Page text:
All the while Vittorino continued travelling and buying art in West Africa. There he made friends with merchants and traders in Mali, Cote d'Ivoire, Togo, Congo, Gabon, Burkina Faso, Ghana, Benin, Cameroon and elsewhere.
He became familiar with the markets in places such as Abidjan, Bamako, Accra, Lome and Timbuktu. He has had an unerring eye for the pieces of traditional mastery and beauty but also for finding wonderful forms of contemporary innovation and quirky expressions of creativity.
His collection of Nok ceramic sculpture from the first millennium and Benin brasses almost took my breath away when I saw them in his factory in Johannesburg a few years ago.
The strings of beads he has located are deeply appealing, and resonant, capable of revealing revised histories of Africa by tracing their continental and global movements.
He collected brass and bronze beads in the most extraordinary shapes and patterns, amber and resin beads, bone and tooth, glass and stone, shell and ivory, and gold beads made and traded across Africa.
His other collections included European beads from Murano, resin beads resembling amber imported from Germany and sold throughout the continent, used as barter currency for spices, gold, ivory, timber and slaves to be shipped to the Americas.
These have been tracked and traded, bought and brought to be strung in a factory in Germiston by an Italian couple and worn by me, and my mother and a thousand others who carry this history, of which Vittorino is a part, unknowingly around their necks.
A Life Lived Through Art: Vittorio Meneghelli’s La Mia Vita, La Mia Collezione
La Mia Vita, La Mia Collezione (My Life, My Collection) by Vittorio Meneghelli is the record of a life lived through art. Meneghelli’s collection – possibly one of the largest private collections of African and Italian art in the world – is a record of the passionate and personal impulses that drove his search to understand and describe his experience.
Leaving Italy after the Second World War, Meneghelli settled in Johannesburg (where he opened the Totem Gallery in 1968) and began his travels ranging across Africa.
Eschewing the commercial African art centres of Cairo and Cape Town for the more remote areas of Gabon and Congo, Nigeria and Mali, Meneghelli collected with tenacity and verve, viewing the collecting of art as a creative endeavour in itself. As he has said: “I consider art to be rebellion. I don’t want to know dogmas.”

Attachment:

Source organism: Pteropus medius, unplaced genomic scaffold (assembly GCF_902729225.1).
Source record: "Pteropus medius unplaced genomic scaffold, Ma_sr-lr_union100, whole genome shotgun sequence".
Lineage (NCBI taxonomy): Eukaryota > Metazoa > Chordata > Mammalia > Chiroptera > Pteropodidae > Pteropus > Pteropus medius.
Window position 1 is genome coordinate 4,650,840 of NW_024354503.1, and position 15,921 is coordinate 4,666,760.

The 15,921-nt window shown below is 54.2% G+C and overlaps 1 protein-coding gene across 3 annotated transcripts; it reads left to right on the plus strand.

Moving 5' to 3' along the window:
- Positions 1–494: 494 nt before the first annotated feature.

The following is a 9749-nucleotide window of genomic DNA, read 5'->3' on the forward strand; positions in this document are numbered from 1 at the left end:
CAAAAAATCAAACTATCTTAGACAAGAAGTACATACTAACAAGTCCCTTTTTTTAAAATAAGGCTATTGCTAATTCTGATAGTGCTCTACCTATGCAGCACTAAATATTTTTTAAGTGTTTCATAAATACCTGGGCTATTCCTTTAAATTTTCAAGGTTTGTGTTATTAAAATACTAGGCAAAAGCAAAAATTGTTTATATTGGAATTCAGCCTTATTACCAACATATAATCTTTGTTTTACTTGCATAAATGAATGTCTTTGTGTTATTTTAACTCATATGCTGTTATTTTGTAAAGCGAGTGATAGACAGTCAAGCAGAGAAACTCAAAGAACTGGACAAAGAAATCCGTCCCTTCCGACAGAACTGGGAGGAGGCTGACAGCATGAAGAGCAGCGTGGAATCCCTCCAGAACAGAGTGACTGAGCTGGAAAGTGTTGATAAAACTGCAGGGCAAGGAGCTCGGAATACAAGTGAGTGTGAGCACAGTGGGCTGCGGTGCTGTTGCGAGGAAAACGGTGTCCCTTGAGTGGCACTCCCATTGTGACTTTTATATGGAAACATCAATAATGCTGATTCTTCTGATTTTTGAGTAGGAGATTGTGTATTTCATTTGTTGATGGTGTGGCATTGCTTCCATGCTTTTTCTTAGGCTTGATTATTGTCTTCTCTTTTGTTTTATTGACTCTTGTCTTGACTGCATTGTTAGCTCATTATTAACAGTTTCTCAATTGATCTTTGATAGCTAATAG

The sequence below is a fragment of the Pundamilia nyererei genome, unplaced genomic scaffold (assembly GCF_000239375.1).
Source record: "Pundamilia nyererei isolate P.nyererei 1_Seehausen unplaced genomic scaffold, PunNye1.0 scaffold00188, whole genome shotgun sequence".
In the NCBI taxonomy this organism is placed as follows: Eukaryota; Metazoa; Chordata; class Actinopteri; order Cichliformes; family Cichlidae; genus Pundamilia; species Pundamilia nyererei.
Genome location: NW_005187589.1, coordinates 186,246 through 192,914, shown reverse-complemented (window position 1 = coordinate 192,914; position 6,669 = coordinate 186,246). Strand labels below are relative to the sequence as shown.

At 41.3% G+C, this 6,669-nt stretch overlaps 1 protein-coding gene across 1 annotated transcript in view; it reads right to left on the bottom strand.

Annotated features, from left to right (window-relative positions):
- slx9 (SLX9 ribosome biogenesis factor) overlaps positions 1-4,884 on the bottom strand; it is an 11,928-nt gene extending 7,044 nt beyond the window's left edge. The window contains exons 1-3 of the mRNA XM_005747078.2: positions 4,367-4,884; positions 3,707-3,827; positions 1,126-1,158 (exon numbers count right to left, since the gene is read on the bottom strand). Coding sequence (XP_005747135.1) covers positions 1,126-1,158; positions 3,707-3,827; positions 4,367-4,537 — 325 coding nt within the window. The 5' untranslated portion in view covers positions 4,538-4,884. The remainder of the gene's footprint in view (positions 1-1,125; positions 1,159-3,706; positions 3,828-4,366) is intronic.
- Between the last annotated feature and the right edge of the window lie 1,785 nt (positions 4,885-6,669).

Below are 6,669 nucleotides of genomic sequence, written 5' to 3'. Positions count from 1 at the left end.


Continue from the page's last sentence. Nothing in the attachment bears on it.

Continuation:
Long before African art became fashionable in the galleries of Europe, Meneghelli had begun to establish a comprehensive record of his experiences of the aesthetic world of the African continent, its rich tradition of artists and its diverse art forms.
Meneghelli’s vast collection of traditional and contemporary work continues to grow on many fronts, running hand in hand with the patient work of ordering, classifying, and selecting and reselecting of objects by a connoisseur delighting in his chosen field of expertise.
The collection, populated with sculptures, masks, jewels, drums, paintings, textiles, exotic and ethnographic objects, antiques and books, mirrors the eclectic tastes of Meneghelli.
It shows extraordinary freedom from any defined fashions or trends, and he never misses the chance to include objects that are ironic or humorous.
The works represented in this book have value not only through their undoubted aesthetic qualities, but through the personal stories attached to the discovery, the chase, the negotiation, and finally the coveted acquisition of each piece.
These compelling stories are presented in the book in parallel Italian and English texts.
Supplemented with essays by long-time friends, artists, and fellow-academics, La Mia Vita, La Mia Collezione is a uniquely personal and historical document, the result of decades of loving dedication to art and the artistic impulse.